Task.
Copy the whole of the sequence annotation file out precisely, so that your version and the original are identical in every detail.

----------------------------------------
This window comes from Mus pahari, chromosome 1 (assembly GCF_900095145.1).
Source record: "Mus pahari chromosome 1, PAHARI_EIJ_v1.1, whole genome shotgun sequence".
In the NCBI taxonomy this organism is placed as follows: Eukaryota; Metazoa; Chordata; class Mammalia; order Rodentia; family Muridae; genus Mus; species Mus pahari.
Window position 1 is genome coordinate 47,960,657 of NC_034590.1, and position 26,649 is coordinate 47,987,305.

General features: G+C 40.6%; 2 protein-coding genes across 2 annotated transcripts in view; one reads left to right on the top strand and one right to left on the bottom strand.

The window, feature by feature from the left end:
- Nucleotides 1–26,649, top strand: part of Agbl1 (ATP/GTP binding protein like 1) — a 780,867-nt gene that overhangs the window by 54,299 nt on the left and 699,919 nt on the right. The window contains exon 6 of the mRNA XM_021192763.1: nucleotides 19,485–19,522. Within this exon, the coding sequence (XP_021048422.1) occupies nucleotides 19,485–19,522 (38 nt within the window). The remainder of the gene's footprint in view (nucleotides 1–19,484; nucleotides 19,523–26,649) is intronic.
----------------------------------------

This window comes from Mus pahari, chromosome 1 (assembly GCF_900095145.1).
Source record: "Mus pahari chromosome 1, PAHARI_EIJ_v1.1, whole genome shotgun sequence".
In the NCBI taxonomy this organism is placed as follows: Eukaryota; Metazoa; Chordata; class Mammalia; order Rodentia; family Muridae; genus Mus; species Mus pahari.
Window position 1 is genome coordinate 47,960,657 of NC_034590.1, and position 26,649 is coordinate 47,987,305.

General features: G+C 40.6%; 2 protein-coding genes across 2 annotated transcripts in view; one reads left to right on the top strand and one right to left on the bottom strand.

The window, feature by feature from the left end:
- Nucleotides 1–26,649, top strand: part of Agbl1 (ATP/GTP binding protein like 1) — a 780,867-nt gene that overhangs the window by 54,299 nt on the left and 699,919 nt on the right. The window contains exon 6 of the mRNA XM_021192763.1: nucleotides 19,485–19,522. Within this exon, the coding sequence (XP_021048422.1) occupies nucleotides 19,485–19,522 (38 nt within the window). The remainder of the gene's footprint in view (nucleotides 1–19,484; nucleotides 19,523–26,649) is intronic.